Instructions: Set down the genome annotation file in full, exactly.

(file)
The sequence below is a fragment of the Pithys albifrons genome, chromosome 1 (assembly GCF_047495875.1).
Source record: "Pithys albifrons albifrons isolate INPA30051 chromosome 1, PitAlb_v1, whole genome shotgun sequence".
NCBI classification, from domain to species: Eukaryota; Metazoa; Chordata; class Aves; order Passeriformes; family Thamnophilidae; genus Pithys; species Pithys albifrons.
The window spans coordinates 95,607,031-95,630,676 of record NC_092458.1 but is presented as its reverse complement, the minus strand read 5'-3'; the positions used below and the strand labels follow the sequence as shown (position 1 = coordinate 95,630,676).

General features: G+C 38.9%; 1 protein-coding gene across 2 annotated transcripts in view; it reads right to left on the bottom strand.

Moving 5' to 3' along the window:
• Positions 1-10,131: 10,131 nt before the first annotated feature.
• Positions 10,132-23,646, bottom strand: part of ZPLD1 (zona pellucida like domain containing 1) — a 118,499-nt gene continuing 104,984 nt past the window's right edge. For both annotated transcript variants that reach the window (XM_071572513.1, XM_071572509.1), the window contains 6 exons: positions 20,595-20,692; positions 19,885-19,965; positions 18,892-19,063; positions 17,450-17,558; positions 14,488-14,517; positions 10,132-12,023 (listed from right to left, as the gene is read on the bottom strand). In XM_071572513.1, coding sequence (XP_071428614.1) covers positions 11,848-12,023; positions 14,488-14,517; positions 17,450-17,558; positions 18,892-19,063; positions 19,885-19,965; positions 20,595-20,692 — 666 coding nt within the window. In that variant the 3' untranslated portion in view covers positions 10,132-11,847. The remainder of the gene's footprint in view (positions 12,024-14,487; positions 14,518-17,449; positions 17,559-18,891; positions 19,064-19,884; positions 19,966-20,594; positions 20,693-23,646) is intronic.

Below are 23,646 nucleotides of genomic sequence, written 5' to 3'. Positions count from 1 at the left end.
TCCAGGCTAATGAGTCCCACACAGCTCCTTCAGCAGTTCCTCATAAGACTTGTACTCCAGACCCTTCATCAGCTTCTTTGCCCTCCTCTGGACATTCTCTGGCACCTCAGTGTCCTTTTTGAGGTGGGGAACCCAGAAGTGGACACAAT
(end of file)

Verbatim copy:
The sequence below is a fragment of the Pithys albifrons genome, chromosome 1 (assembly GCF_047495875.1).
Source record: "Pithys albifrons albifrons isolate INPA30051 chromosome 1, PitAlb_v1, whole genome shotgun sequence".
NCBI classification, from domain to species: Eukaryota; Metazoa; Chordata; class Aves; order Passeriformes; family Thamnophilidae; genus Pithys; species Pithys albifrons.
The window spans coordinates 95,607,031-95,630,676 of record NC_092458.1 but is presented as its reverse complement, the minus strand read 5'-3'; the positions used below and the strand labels follow the sequence as shown (position 1 = coordinate 95,630,676).

General features: G+C 38.9%; 1 protein-coding gene across 2 annotated transcripts in view; it reads right to left on the bottom strand.

Moving 5' to 3' along the window:
• Positions 1-10,131: 10,131 nt before the first annotated feature.
• Positions 10,132-23,646, bottom strand: part of ZPLD1 (zona pellucida like domain containing 1) — a 118,499-nt gene continuing 104,984 nt past the window's right edge. For both annotated transcript variants that reach the window (XM_071572513.1, XM_071572509.1), the window contains 6 exons: positions 20,595-20,692; positions 19,885-19,965; positions 18,892-19,063; positions 17,450-17,558; positions 14,488-14,517; positions 10,132-12,023 (listed from right to left, as the gene is read on the bottom strand). In XM_071572513.1, coding sequence (XP_071428614.1) covers positions 11,848-12,023; positions 14,488-14,517; positions 17,450-17,558; positions 18,892-19,063; positions 19,885-19,965; positions 20,595-20,692 — 666 coding nt within the window. In that variant the 3' untranslated portion in view covers positions 10,132-11,847. The remainder of the gene's footprint in view (positions 12,024-14,487; positions 14,518-17,449; positions 17,559-18,891; positions 19,064-19,884; positions 19,966-20,594; positions 20,693-23,646) is intronic.

Below are 23,646 nucleotides of genomic sequence, written 5' to 3'. Positions count from 1 at the left end.
TCCAGGCTAATGAGTCCCACACAGCTCCTTCAGCAGTTCCTCATAAGACTTGTACTCCAGACCCTTCATCAGCTTCTTTGCCCTCCTCTGGACATTCTCTGGCACCTCAGTGTCCTTTTTGAGGTGGGGAACCCAGAAGTGGACACAAT